This answer was part of a presentation at the recent Cornell Nutrition Conference by Tom Overton and Daryl Nydam, of Cornell University.
Q: How has nutritional management of dry cows evolved over the past five to seven years?
A: Recommendations for nutritional management of cows during the dry period have evolved substantially during the past five to seven years. The industry has largely abandoned the “steam-up” concept with higher-energy diets fed to dry cows during the close-up period, as advocated by the authors of the 2001 Dairy NRC, in favor of controlled-energy strategies for dry cows during both the far-off and close-up periods (Drackey, 2007). Furthermore, controlled-energy strategies have lent themselves toward more widespread adoption of low-energy, one-group dry cow programs.
Drackley (2007) has advocated diets for both far-off and one-group dry cow programs with the following specifications (0.59 to 0.63 Mcal of NEL/lb of DM; 12 to 16 percent starch, and 40 to 50 percent forage NDF in the total diet). While we believe that energy and nutrient densities in these ranges are appropriate for cows during the far-off period and cows during the close-up period, they may be too low in many cases if these diets are fed to heifers during the prepartum period, especially in co-mingled scenarios with varying stocking densities.
Goals for NEL intake of both heifers and cows during the far-off and close-up periods range from 15 to 18 Mcal/day. For most prepartum heifers, this likely means energy densities in the vicinity of 0.66 Mcal/lb, so a reasonable compromise would be 0.64 to 0.66 Mcal/lb if the same diet is fed to both cows and heifers during the prepartum period. Of course, actual energy densities of diets should be based upon actual farm DMI to achieve the energy intake targets specified above.
Limited research has focused on relationships between nutritional management during the far-off and close-up periods with consideration to one-group approaches to dry cow nutritional management. Dann et al. (2006) fed diets during the far-off period to achieve 80 (actual 77), 100 (actual 95), or 150 (actual 160) percent of NRC-predicted energy requirements followed by a close-up diet fed either above energy requirements (average 135 percent) or restricted to below energy requirements (80 percent). Surprisingly, close-up feeding strategy did not affect periparturient metabolism or performance. Cows overfed during the far-off period had lower subsequent DMI and calculated energy balance along with elevated BHB and NEFA during the first 10 days postpartum.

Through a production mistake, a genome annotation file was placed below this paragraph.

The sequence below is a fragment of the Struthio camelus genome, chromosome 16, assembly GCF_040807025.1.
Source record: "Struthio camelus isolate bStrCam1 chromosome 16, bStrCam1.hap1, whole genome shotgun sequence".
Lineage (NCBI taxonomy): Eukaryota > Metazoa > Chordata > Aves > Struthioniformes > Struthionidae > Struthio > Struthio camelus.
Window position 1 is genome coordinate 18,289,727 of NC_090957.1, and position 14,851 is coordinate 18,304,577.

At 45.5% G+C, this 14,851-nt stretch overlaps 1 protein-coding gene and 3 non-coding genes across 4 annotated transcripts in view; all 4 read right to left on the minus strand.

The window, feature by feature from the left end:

Richards et al. (2009) recently compared a controlled-energy (~0.60 Mcal/lb NEL) feeding strategy with a high-energy diet (~0.73 Mcal/lb NEL) fed for the entire dry period and a two-group feeding strategy in which cows were fed the controlled-energy diet during the far-off period and the high-energy diet during the close-up period. As expected, the cows fed the high-energy diet during the entire dry period gained more body condition during the dry period and lost more body condition during the postpartum period. Cows fed the controlled-energy diet had lower postpartum NEFA, BHB, and liver fat compared to cows fed the high-energy diet. Metabolic health parameters for cows fed the two-group strategy were more similar to the controlled-energy one-group diet than the high-energy diet.
Collectively, these data continue to support the concept of moderating energy intake during the entire dry period, regardless of specific dietary grouping strategy. One-group dry period diets can provide additional flexibility for farms to vary their times in close-up groups to manage stocking density or other factors without concern for nutritional support. We advocate that strategies for macromineral formulation of one-group dry cow diets mirror that used for close-up diets, as prevention of hypocalcemia and related disorders is a critical part of nutritional management during the prepartum period.